Everyone who installs or tests fire alarm systems has a few complaints about duct detectors, which are usually located where the accessibility is limited, making them also hard to test. These detectors provide one of the two most commonly controversial issues with fire alarm system installations (the other is smoke detectors in elevator hoistways). There are two conflicting sets of requirements. Which requirements you use will depend on the applicable code in your jurisdiction. If your authority having jurisdiction (AHJ) enforces NFPA 101, the Life Safety Code, it references NFPA 90A, the Standard for the Installation of Heating, Ventilation and Air Conditioning Systems. If enforcing the International Building Code (IBC) or International Fire Code, the AHJs reference the International Mechanical Code (IMC).
NFPA 90A requires the first duct smoke detector to be installed on the supply side of air handler units of more than 2,000 cubic feet per minute (cfm) and requires one on the return side of units of more than 15,000 cfm and serving more than one story. According to paragraph 126.96.36.199.1 (2010 edition) of NFPA 72, the National Fire Alarm and Signaling Code, the purpose is “to prevent the recirculation of dangerous quantities of smoke …”. NFPA 72 also offers explanatory information in Annex A.188.8.131.52.2: “In almost every fire scenario in an air-handling system, the point of detection will be some distance from the fire source; therefore, the smoke will be cooler and more visible because of the growth of sub-micron particles into larger particles due to agglomeration and recombination.” For these reasons, photoelectric detection technology has advantages over ionization detection technology in air duct system applications.
Section 606.2 of the 2009 IMC requires smoke detectors to be installed in return air systems of more than 2,000 cfm and upstream of any filters or exhaust or outdoor air connections. Both the IMC and NFPA 90A require the detectors to be installed in accordance with NFPA 72 and be connected to a fire alarm system, if one is required. Both also have exceptions that allow the deletion of the return duct smoke detectors if the area served is supplied with area smoke detectors and they are configured to control the HVAC system in the same way that the duct detectors would have. NFPA 72 also states that a duct smoke detector is not allowed to replace an area smoke detector, mainly because if the air-handling unit (AHU) is not running, the detector would not detect smoke. Therefore, duct smoke detectors are typically considered mechanical equipment devices instead of life safety devices. Both the IMC and NFPA 90A state that, if multiple air handlers serve the same area and the combined air volume is greater than 2,000 cfm, detectors are required. Both also have exceptions that would not require the duct smoke detectors if the air handler is only serving one room, since smoke could not be distributed to other areas.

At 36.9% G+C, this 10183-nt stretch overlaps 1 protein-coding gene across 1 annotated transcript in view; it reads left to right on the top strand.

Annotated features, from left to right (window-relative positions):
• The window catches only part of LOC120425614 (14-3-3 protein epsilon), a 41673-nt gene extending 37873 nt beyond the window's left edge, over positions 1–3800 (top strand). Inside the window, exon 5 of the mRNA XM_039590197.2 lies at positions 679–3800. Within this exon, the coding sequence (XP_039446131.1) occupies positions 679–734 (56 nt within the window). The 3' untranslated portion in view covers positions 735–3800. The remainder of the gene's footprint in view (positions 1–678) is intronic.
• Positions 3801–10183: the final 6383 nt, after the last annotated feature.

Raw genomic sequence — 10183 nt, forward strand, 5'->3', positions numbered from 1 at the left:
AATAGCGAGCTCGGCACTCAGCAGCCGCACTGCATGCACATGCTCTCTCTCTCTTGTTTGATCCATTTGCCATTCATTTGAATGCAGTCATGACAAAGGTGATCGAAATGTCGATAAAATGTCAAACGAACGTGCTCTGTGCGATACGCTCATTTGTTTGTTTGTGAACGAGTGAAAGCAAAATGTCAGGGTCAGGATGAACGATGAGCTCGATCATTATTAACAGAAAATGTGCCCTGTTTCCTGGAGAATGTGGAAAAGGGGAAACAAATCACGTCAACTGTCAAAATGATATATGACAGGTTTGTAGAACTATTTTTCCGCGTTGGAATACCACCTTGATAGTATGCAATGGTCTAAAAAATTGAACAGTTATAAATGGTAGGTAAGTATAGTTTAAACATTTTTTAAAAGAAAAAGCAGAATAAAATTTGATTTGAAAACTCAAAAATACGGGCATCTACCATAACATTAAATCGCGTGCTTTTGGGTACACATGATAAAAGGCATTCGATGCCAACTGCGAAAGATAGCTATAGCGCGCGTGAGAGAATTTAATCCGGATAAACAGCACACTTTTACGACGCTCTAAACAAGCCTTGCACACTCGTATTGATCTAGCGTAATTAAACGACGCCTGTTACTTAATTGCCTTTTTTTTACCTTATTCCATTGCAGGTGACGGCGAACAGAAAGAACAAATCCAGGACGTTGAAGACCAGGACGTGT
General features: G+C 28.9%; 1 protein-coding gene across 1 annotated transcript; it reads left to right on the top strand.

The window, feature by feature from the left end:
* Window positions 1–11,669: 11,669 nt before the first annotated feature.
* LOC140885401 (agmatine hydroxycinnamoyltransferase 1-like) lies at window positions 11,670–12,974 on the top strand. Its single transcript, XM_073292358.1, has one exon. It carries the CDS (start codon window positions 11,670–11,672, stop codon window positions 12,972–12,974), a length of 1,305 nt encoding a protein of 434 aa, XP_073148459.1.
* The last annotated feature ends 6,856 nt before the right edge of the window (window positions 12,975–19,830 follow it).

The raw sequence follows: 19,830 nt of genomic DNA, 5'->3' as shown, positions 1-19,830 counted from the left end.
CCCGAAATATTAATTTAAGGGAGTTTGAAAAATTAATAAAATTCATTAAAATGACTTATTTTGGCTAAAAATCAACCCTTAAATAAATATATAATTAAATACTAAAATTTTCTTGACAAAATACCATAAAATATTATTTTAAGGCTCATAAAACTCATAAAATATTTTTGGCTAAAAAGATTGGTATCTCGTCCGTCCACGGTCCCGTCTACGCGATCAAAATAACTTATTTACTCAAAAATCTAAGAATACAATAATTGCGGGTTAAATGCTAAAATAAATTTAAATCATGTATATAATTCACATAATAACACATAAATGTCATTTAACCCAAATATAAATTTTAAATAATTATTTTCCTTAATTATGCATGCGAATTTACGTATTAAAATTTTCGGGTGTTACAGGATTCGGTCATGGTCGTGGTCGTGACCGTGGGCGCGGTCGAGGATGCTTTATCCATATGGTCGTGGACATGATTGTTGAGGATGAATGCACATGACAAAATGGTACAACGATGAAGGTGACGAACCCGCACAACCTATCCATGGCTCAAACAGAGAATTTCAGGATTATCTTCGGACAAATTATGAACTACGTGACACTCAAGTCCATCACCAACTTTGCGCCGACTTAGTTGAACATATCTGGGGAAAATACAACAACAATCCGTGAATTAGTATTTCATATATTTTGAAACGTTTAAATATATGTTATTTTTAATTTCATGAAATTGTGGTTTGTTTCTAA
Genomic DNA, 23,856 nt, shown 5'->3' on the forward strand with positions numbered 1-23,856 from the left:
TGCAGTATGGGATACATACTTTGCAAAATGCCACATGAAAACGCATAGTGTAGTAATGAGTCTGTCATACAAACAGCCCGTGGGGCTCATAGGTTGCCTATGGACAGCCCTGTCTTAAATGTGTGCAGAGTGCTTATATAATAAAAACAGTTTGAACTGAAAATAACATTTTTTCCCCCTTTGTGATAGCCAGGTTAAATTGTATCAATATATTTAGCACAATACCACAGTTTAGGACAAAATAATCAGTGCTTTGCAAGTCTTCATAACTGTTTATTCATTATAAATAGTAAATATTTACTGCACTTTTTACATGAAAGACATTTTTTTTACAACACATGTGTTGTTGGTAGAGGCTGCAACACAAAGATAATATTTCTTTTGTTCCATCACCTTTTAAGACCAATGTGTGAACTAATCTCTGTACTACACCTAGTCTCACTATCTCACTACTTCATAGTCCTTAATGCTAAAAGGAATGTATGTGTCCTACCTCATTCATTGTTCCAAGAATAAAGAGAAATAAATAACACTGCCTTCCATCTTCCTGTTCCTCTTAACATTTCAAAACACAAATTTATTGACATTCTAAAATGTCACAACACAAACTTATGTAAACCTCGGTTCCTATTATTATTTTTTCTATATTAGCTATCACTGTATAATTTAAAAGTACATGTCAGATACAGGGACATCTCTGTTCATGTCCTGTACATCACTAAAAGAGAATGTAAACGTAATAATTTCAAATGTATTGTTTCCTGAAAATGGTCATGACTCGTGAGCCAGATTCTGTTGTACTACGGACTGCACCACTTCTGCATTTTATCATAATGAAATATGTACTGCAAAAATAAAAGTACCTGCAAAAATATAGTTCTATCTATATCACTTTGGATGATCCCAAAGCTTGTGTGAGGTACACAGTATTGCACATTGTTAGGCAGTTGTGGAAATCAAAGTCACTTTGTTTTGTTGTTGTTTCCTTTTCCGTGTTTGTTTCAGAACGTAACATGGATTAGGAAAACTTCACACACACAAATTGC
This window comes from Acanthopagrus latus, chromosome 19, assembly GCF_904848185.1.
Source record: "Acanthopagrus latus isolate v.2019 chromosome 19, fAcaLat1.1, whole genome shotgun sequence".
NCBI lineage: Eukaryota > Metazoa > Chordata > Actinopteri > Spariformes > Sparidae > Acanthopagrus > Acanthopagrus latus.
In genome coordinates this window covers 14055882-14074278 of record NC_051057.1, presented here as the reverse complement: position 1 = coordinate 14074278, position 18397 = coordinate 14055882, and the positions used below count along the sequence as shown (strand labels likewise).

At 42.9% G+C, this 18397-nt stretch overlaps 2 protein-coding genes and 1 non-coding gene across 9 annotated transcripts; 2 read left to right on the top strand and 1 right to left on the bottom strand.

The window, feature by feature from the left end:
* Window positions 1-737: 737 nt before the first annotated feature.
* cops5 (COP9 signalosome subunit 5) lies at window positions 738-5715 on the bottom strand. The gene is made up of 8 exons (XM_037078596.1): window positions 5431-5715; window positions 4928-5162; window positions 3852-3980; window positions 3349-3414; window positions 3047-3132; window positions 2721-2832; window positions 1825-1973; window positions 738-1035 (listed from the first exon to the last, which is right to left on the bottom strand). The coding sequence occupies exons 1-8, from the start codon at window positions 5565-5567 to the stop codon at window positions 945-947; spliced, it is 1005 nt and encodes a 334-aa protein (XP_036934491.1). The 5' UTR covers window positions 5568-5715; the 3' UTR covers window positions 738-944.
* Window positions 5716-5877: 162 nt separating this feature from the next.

So why is there such a difference in requirements? There are two schools of thought concerning the purpose of duct detectors. There have been numerous unsuccessful proposals over the last couple of I-Code cycles to change the IMC requirements to match the NFPA 90A requirements. The primary purpose of the duct detector on the supply side is to shut down the air handler if fire is detected in the fan or filter. This would protect the equipment and keep smoke from being distributed to the air conditioned space. Some would argue that detectors on the supply side are susceptible to outside air or smoke, which could affect the operation of the supply side smoke detector. There also is the problem of false alarms due to dust accumulation on heat strips in the AHU burning off when heaters are turned on and activating the smoke detector. For this reason, both the IMC and NFPA 72 allow duct smoke detectors to initiate a supervisory signal rather than an alarm signal.
Duct detectors located on the return side and upstream of any filters or introduction of outside air detect smoke coming from an air conditioned space. This eliminates interference caused by outside smoke or heat-strip dust-accumulation burnoff. However, it takes time for smoke to travel through the ductwork in sufficient quantities to -activate the detector. If the purpose is to detect smoke coming from a room in the building, would it not make more sense to require a smoke detector to be installed in that area rather than waiting for enough smoke to reach a return duct smoke detector?
In addition to the above requirements, the IBC and NFPA 101 require smoke detectors to be located at smoke damper locations to control the dampers. That is a topic for another article.
HAMMERBERG is currently the president/executive director of the Automatic Fire Alarm Association Inc. headquartered in Jasper, Ga. He serves on a number of NFPA committees, including the NFPA 72 Technical Correlating Committee and the Protected Premises Technical Committee. He can be reached at TomHammerberg@afaa.org.